Last week's storm snow rests on a widespread faceted weak layer that is about 2 feet below the surface. Stiffer slabs from periods of moderate winds above treeline are where you're more likely to trigger a persistent slab avalanche. Taking the time to dig down a couple of feet into the snow is a great way to assess if a cohesive slab is able to propagate on the faceted weak layer below.
Another warm sunny day with calm to light winds at upper elevations. Did not observe drifting snow.
Headed up to No Name peak to check out near and above treeline terrain and how last weeks snow is reacting on a widespread facet layer that formed during the dry period of January. We were not observing any collapse or shooting cracks and a week of warm temperatures during the day and cold clear nights has helped decompose and weaken the upper portions of the snowpack where it wasn't wind affected.
Near treeline we were finding only isolated pockets of wind stiffened snow. Stability tests at these elevations, we were not getting propagating results in the soft slab.
Above treeline some slopes had stiffer surface snow from soft sastrugi to supportable hollow-sounding slabs. Some stability tests produced propagating failures on the facet layers about 2 feet blow the surface with moderate to hard force.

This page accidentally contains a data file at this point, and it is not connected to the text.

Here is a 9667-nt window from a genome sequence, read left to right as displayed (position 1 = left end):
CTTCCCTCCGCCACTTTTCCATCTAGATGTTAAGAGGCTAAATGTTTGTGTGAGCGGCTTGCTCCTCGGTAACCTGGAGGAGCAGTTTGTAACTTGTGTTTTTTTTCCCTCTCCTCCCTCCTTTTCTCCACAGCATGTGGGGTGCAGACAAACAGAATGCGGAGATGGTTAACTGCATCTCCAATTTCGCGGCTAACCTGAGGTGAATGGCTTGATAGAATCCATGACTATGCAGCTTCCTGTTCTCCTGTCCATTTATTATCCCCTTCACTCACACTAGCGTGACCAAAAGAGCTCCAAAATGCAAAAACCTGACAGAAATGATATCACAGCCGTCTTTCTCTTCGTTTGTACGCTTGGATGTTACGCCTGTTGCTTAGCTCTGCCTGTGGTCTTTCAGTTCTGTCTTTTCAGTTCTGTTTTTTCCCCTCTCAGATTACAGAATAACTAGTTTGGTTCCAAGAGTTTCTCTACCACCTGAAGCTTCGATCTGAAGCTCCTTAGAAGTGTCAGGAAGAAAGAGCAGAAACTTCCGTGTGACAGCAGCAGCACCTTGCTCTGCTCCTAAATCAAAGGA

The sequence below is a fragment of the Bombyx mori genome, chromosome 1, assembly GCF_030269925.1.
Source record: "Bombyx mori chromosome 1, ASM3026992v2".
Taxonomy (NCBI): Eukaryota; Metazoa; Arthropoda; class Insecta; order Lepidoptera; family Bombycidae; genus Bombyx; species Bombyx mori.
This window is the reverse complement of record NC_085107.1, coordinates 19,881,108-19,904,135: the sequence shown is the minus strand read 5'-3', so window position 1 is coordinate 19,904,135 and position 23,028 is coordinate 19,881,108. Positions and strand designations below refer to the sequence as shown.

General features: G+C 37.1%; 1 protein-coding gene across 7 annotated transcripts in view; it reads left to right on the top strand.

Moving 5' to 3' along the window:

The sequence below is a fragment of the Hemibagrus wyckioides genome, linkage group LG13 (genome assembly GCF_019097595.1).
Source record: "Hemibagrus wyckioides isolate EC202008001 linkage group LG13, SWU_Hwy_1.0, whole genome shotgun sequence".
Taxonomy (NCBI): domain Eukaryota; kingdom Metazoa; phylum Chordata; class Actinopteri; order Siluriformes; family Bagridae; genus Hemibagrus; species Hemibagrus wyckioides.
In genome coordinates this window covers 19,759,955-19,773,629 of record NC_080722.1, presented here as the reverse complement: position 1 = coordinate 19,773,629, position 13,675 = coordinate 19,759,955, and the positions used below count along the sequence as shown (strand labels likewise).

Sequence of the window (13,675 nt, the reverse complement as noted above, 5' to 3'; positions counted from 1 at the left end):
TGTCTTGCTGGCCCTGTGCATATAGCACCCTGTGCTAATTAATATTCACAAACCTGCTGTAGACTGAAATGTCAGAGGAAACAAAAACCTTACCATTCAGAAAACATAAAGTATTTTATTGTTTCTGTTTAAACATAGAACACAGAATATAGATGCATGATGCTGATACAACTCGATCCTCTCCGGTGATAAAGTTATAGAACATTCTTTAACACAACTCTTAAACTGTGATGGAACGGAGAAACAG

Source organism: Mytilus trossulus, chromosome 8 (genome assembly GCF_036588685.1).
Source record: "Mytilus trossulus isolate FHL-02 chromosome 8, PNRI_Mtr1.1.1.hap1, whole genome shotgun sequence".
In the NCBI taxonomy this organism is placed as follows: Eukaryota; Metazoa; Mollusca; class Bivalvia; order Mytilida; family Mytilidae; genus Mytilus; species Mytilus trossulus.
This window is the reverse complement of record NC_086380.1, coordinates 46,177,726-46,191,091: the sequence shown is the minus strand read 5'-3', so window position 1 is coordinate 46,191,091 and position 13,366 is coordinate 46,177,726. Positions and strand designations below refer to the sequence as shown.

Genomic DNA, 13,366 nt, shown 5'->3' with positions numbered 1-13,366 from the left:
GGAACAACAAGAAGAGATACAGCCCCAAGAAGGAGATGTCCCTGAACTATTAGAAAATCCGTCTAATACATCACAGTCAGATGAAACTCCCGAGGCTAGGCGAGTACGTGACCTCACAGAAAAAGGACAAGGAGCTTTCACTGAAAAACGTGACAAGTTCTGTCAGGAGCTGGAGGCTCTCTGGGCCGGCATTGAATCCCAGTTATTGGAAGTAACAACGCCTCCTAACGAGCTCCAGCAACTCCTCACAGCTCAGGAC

Overall skiing and riding conditions are great in wind-sheltered areas
The facet layer(s) that formed prior to last weeks storm is widespread and sits just below the 2 feet of snow from last week. The layer is not as reactive as it was just after the storm as the upper 2 feet of snow is not as cohesive of a slab due to a week of warm temperatures and cold clear nights. On specific slopes above treeline we were finding a more cohesive slab that was able to propagate with moderate to hard force in stability tests.Close